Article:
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- Mall aboard: Future requires evolution at West Park Mall (3/24/17)23
- Legal discrimination complaint, ethics complaint filed in Scott City government (3/22/17)13
- Business notebook: Cape native goes from farm to mobile-food operation (3/20/17)1
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- Former Scott City administrator: 'I was forced to resign' (3/21/17)6
- Triplett manslaughter case set for July 2018 (3/21/17)2
- Two people found dead in Advance house fire (3/21/17)
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Shooting survivor says killer asked if he wanted to die
CHICAGO -- Eduardo Sanchez had just arrived at the auto-parts warehouse where he worked and was about to put his lunch away when he heard a familiar voice behind him, offering a choice:
"Do you want me to tie you up, or do you want to die?"
The voice belonged to Salvador Tapia, a co-worker who had been fired from the warehouse six months earlier.
"I said, 'Tie me up.' I didn't want to die," said Sanchez.
Before Sanchez managed to escape and alert police, Tapia had shot to death the six remaining men in the warehouse, including two of the owners, who were brothers. Tapia, 36, was killed in a gun battle with police.
In an interview conducted in Spanish on Thursday, a day after Tapia's rampage, Sanchez, a 48-year-old father of three, described a nightmare scene of bodies, blood and gunshots, and told of the guilt he felt at not being able to warn his co-workers at Windy City Core Supply.
Tapia confronted Sanchez shortly after 8 a.m. and used a piece of rope to tie him to a metal rail.
Tapia told him the son of one of the owners -- a man who often arrived first to open the warehouse -- was already dead.
"He said, 'You haven't done anything to me. I am going to kill all of them. I want to kill everybody,"' Sanchez said.
Tied to the railing, Sanchez was forced to listen as Tapia killed the men one by one as they arrived for work.
At one point, Tapia returned to within sight of Sanchez. Sanchez said Tapia shot himself three times, fell to the ground, then stood back up.
"He looked like the devil. He was completely covered in blood," Sanchez said. "I got even more scared. I started thinking that if he didn't let me go he was going to kill me, too."
Police said Thursday the medical examiner had not found conclusive evidence that Tapia shot himself. Tapia had between seven and nine gunshot wounds, and three 9mm bullets from officers' guns were recovered from his body, police spokesman Pat Camden said.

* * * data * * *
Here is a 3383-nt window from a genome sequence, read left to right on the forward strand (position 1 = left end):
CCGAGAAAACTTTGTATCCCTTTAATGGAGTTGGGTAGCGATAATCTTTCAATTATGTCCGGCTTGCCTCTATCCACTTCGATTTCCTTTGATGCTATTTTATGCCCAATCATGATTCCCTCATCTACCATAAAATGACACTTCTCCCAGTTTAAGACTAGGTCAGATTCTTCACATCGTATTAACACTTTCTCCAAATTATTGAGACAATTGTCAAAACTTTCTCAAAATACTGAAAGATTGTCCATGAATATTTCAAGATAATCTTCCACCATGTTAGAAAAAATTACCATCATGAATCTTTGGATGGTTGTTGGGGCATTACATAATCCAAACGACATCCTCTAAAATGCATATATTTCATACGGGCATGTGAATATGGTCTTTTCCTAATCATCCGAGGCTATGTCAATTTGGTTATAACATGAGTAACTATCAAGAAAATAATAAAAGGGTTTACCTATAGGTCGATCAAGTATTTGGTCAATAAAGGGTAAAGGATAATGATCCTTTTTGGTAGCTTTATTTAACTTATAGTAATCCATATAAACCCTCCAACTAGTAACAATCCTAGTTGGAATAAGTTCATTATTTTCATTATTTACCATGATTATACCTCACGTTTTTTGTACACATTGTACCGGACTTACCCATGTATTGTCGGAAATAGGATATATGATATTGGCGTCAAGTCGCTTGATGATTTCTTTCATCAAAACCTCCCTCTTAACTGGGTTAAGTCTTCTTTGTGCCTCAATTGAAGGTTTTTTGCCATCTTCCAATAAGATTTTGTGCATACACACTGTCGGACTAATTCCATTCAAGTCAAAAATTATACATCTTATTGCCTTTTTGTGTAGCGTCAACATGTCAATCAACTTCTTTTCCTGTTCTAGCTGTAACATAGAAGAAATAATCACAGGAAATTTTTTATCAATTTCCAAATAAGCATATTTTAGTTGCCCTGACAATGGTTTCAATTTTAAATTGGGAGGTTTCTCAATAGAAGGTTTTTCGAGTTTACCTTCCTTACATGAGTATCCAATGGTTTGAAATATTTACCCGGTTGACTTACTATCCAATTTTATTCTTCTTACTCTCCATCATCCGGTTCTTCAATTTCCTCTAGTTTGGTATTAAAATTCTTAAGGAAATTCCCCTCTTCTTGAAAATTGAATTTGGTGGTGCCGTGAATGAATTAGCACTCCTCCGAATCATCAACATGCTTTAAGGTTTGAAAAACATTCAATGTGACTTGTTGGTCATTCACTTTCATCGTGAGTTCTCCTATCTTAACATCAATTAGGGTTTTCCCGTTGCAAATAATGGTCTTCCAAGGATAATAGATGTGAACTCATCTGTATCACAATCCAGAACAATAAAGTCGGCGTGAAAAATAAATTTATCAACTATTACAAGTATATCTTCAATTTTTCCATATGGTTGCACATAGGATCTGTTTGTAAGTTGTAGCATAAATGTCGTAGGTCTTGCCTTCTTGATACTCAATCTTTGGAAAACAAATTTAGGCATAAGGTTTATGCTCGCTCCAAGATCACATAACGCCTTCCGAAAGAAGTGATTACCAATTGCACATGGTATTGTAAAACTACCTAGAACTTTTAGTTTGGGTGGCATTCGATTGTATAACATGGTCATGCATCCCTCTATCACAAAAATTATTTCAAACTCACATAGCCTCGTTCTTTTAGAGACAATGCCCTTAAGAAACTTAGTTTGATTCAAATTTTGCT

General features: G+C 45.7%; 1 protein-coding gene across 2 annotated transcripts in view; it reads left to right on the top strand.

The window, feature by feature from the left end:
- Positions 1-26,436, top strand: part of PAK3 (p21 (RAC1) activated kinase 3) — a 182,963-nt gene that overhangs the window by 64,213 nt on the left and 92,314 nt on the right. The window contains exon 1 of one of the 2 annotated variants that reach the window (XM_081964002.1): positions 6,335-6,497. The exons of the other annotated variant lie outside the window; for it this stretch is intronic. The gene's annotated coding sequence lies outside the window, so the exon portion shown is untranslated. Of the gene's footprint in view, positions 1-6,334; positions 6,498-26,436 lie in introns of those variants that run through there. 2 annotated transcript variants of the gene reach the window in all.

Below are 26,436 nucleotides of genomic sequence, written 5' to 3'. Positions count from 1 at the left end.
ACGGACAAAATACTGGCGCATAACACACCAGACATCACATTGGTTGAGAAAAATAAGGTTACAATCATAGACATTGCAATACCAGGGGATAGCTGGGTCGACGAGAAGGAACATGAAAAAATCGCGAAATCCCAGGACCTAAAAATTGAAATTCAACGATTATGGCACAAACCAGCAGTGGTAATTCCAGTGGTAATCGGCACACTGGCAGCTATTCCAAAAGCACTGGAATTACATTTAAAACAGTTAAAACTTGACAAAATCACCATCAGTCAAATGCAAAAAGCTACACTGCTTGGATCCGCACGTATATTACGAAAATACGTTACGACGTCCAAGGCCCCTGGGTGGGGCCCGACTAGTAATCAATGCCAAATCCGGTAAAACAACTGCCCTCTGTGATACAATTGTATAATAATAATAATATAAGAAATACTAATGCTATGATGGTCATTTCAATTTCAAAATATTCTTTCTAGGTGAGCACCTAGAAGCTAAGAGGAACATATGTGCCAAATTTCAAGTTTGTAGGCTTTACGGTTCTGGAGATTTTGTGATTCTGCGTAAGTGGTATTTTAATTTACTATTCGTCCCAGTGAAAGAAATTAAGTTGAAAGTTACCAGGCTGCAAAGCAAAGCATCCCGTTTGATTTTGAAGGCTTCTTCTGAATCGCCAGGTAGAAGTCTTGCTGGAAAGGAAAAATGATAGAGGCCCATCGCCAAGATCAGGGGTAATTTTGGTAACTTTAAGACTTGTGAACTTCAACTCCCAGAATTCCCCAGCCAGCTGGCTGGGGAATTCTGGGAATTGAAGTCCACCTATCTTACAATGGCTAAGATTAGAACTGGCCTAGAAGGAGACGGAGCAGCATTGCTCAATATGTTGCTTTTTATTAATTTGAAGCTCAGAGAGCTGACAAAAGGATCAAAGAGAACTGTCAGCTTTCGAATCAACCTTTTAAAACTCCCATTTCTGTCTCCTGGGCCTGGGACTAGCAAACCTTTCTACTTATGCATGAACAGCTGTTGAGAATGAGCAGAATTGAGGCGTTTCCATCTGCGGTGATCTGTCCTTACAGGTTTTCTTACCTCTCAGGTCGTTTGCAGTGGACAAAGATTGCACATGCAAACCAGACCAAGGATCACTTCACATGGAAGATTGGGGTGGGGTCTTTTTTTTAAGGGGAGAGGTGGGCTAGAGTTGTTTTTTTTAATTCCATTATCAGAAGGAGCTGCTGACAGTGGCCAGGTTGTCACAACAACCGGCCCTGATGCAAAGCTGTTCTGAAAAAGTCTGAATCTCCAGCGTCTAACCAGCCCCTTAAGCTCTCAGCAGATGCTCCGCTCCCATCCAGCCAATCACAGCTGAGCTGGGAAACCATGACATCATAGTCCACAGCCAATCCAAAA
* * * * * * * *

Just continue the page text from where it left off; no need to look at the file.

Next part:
Sanchez said the rope binding him had enough slack that he was able to work free from the rail. He went down a ramp and into the basement. From there, he nervously climbed a flight of stairs and made his way into an office, where he found Howard Weiner, one of the owners, and his son, Daniel, dead on the floor.
Sanchez ran out onto the street, his hands still bound behind his back. He met a truck driver headed to the warehouse, then ran into Robert Bruggeman, the company's third owner -- who police said was late to work because of an expressway crash.
Together, they alerted police.
On Thursday, authorities were continuing to investigate how Tapia obtained the semiautomatic pistol he used in the rampage. Because he was a convicted felon, Tapia was prohibited from owning a gun. Police were seeking to interview a Chicago resident who registered the gun in 1983, Camden said.
Acting Police Superintendent Phil Cline said Tapia had been arrested 12 times. He was convicted in 1989 of unlawful use of a weapon. He also had repeated domestic violence arrests. In 1997, he threatened his girlfriend, sister and brother-in-law with a gun.
"I knew he was going to snap. He had anger. I don't know where it was coming from. He was angry at the world," said his former girlfriend, Julia Camacho. "I knew if it wasn't me it would be someone else."
Police also said that Tapia had made threatening calls to the owners of the warehouse, but that no police reports were filed.
In addition to Howard Weiner, 59, and his 30-year-old son, the victims included Howard Weiner's brother, Alan Weiner, 50. The other shooting victims were Calvin Ramsey, 44, Robert Taylor, 53, and Juan Valles, 34.
Sanchez that when he and Tapia worked together, he was cordial toward Tapia, who was always nervous and irritable at work, but they were not friends.
Sanchez said he feels lucky to be alive but troubled by guilt.
"I feel bad because I could not warn the others that he was there. I don't feel good," Sanchez said. "I wish I could have warned them that he was there waiting to kill them."